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Pentire repays faith with a stunning week

When Victorian trainer Robbie Laing came to Karaka in 2000 there was one stallion whose first-crop progeny he was especially keen to see: Pentire. The reason? He greatly admired his damsire, champion racehorse and sire Mill Reef, as well as Pentire's own outstanding race record in Europe.

Those first yearlings didn't disappoint him and Robbie ended up buying the Pike family's colt out of Dewamar for $52,500 that year, returning in 2001 to purchase Malcolm McHoull's's colt from the Sir Tristram mare Privilege for $61,000.

Robbie's faith in his own judgement has been fully justified by the performances of these two horses, named Pantani (SAJC South Australian Derby G1) and Sir Pentire (last Friday's $A150,000 VRC St Leger G3). But, as the man says, that's not all.

Robbie had already returned to New Zealand in 2002 to pick up another two Pentire colts, from Annifrid and Another Sound for $32,000 and $20,000 respectively, prices that look distinctly modest beside the $A64,000 paid yesterday for John & Jacqui Todd's Pentire-Chorus Star yearling colt at the Inglis Sires' Produce Sale in Sydney.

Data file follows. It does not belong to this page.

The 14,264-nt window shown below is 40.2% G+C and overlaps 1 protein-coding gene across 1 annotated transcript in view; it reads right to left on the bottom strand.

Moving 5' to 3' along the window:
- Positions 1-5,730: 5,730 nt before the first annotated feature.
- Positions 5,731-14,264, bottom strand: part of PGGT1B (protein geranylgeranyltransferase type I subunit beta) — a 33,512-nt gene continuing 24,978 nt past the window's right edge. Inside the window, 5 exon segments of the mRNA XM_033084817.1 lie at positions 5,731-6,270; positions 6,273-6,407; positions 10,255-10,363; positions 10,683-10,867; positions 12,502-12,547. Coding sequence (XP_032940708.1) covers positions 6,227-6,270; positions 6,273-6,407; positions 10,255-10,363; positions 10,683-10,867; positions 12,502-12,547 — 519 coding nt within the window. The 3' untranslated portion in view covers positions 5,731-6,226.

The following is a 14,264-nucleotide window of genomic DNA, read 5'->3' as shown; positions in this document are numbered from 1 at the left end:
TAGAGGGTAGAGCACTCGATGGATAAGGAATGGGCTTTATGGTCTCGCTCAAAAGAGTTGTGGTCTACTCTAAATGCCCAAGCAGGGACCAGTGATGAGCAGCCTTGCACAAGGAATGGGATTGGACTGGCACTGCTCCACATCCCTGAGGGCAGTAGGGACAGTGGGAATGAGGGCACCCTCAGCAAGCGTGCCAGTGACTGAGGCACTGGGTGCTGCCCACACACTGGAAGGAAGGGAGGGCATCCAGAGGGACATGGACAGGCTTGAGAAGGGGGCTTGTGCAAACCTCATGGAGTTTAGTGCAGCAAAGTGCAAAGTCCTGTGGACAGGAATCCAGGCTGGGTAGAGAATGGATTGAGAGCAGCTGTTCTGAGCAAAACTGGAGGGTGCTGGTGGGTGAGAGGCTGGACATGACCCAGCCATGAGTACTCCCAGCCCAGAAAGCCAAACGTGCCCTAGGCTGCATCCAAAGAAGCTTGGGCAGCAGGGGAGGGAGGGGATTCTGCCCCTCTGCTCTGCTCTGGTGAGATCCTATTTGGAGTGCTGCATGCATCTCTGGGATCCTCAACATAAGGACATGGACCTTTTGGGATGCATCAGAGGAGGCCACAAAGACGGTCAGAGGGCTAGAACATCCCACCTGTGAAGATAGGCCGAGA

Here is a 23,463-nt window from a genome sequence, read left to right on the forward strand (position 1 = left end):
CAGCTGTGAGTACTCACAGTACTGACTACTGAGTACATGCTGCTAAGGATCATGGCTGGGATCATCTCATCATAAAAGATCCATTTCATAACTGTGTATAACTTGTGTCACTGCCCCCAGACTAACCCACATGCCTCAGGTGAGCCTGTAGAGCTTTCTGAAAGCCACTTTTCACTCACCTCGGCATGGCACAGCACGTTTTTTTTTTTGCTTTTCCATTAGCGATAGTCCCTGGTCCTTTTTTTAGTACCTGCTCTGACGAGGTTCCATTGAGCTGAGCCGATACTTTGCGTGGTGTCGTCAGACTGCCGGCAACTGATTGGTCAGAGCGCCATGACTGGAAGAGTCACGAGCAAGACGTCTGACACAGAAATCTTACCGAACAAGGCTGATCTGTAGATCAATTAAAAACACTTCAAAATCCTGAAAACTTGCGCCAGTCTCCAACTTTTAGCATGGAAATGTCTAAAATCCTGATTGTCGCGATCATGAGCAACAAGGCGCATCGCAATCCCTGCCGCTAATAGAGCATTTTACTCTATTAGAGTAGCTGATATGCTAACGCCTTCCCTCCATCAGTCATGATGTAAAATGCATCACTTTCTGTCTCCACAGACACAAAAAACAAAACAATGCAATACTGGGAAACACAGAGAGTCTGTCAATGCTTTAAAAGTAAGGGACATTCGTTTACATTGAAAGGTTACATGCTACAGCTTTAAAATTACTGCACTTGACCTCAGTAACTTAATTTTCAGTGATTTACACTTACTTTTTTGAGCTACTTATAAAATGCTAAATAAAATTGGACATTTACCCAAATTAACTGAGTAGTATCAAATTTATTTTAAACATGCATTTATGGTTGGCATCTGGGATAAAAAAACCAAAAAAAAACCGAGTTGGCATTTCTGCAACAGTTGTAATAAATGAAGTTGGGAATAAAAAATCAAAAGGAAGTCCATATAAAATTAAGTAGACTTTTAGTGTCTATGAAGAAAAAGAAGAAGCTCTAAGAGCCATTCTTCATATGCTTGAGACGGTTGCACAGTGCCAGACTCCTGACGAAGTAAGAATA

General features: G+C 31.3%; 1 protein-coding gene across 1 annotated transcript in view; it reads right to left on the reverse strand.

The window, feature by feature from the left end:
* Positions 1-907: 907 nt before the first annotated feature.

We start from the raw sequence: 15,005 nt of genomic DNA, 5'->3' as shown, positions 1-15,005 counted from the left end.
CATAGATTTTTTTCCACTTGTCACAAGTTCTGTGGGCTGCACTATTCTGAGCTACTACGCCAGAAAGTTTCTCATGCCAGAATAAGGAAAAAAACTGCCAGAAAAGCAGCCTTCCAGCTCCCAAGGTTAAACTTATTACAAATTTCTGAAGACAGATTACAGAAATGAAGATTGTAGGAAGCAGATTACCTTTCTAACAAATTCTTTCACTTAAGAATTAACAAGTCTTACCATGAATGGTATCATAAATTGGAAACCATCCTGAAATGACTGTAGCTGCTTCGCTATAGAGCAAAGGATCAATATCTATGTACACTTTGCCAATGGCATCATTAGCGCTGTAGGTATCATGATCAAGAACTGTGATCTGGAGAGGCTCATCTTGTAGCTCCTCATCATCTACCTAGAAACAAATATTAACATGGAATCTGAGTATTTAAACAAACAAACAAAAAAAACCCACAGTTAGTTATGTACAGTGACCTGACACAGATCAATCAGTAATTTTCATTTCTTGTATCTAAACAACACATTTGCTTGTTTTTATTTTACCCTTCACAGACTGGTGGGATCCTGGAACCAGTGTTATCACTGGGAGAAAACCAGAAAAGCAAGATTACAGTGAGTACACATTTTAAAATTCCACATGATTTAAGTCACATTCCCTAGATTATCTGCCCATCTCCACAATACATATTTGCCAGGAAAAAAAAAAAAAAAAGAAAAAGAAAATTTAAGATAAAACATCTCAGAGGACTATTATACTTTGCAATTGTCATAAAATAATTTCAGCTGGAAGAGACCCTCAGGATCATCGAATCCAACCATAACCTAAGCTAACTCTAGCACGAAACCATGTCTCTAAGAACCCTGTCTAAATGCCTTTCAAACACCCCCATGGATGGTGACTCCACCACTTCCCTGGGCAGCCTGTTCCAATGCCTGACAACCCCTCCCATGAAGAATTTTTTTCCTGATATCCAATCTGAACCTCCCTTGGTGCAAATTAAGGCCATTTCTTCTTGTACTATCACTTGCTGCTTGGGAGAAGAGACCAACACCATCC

The Todds could not have timed their sale better. Sir Pentire's St Leger win was only one of three black-type performances by Pentire's sons over the long weekend. Pentastic carried 58kg to victory in the $A100,000 AJC Japan Racing Association Plate LR at Randwick on Saturday. Botero, the colt from Another Sound, ran third in the VRC Anzac Day Stakes 1400m LR at Flemington.

Other winners through the week were Corisande (Kembla Grange), Roseario (Te Aroha), Penny Gem (Ellerslie), and placed horses Recurring (Randwick) and He's Hot Right Now (Moe), both beaten by a nose into second.

Pentire has strong entries in upcoming Australian Group races over the next month including Sir Pentire (South Australian Derby and Adelaide Cup), Pentastic (Queen Elizabeth Stakes), Penny Gem (Queensland Guineas) and Botero (South Australian Sires' Produce S.).

New Zealand's reputation as a breeding nursery was once based almost entirely on outstanding classic, weight-for-age and staying horses. In the past decade, the appeal of early-maturing speed horses has been very seductive for many owners and trainers, in Australia, and in New Zealand where the gap between racing costs and rewards has steadily widened. For most owners patience has become prohibitively expensive.

It's required more than usual determination for Rich Hill Stud and their clients to "hang in" with Pentire. They must be smiling now, and not only because of last week's results. Pentire may be about to remind a business that swears by large foal crops as the key to commercial success, that scarcity has a value too. His first three crops totalled a respectable 158 foals but he has only 39 yearlings and a tiny fifth crop of eleven – yes, eleven - 2002 foals.


- Susan Archer